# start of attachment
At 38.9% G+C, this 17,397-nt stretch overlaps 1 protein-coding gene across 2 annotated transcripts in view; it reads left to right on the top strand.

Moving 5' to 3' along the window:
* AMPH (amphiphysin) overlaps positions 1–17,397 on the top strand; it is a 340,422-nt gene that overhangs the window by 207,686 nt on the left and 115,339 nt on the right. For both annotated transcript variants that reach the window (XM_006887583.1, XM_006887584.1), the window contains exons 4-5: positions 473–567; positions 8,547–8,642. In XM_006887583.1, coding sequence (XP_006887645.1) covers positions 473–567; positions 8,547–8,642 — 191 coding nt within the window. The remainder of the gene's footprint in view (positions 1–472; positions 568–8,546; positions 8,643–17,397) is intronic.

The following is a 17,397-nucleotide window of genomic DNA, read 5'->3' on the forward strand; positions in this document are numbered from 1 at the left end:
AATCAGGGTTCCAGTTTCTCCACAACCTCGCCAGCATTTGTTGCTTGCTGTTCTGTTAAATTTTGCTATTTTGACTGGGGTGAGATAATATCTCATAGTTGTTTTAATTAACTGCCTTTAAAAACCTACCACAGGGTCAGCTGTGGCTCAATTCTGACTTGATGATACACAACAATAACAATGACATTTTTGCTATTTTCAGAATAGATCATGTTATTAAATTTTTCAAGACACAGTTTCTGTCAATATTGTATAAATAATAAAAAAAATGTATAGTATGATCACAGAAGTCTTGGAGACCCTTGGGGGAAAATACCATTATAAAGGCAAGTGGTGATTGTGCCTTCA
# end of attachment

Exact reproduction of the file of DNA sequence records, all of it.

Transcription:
At 38.9% G+C, this 17,397-nt stretch overlaps 1 protein-coding gene across 2 annotated transcripts in view; it reads left to right on the top strand.

Moving 5' to 3' along the window:
* AMPH (amphiphysin) overlaps positions 1–17,397 on the top strand; it is a 340,422-nt gene that overhangs the window by 207,686 nt on the left and 115,339 nt on the right. For both annotated transcript variants that reach the window (XM_006887583.1, XM_006887584.1), the window contains exons 4-5: positions 473–567; positions 8,547–8,642. In XM_006887583.1, coding sequence (XP_006887645.1) covers positions 473–567; positions 8,547–8,642 — 191 coding nt within the window. The remainder of the gene's footprint in view (positions 1–472; positions 568–8,546; positions 8,643–17,397) is intronic.

The following is a 17,397-nucleotide window of genomic DNA, read 5'->3' on the forward strand; positions in this document are numbered from 1 at the left end:
AATCAGGGTTCCAGTTTCTCCACAACCTCGCCAGCATTTGTTGCTTGCTGTTCTGTTAAATTTTGCTATTTTGACTGGGGTGAGATAATATCTCATAGTTGTTTTAATTAACTGCCTTTAAAAACCTACCACAGGGTCAGCTGTGGCTCAATTCTGACTTGATGATACACAACAATAACAATGACATTTTTGCTATTTTCAGAATAGATCATGTTATTAAATTTTTCAAGACACAGTTTCTGTCAATATTGTATAAATAATAAAAAAAATGTATAGTATGATCACAGAAGTCTTGGAGACCCTTGGGGGAAAATACCATTATAAAGGCAAGTGGTGATTGTGCCTTCA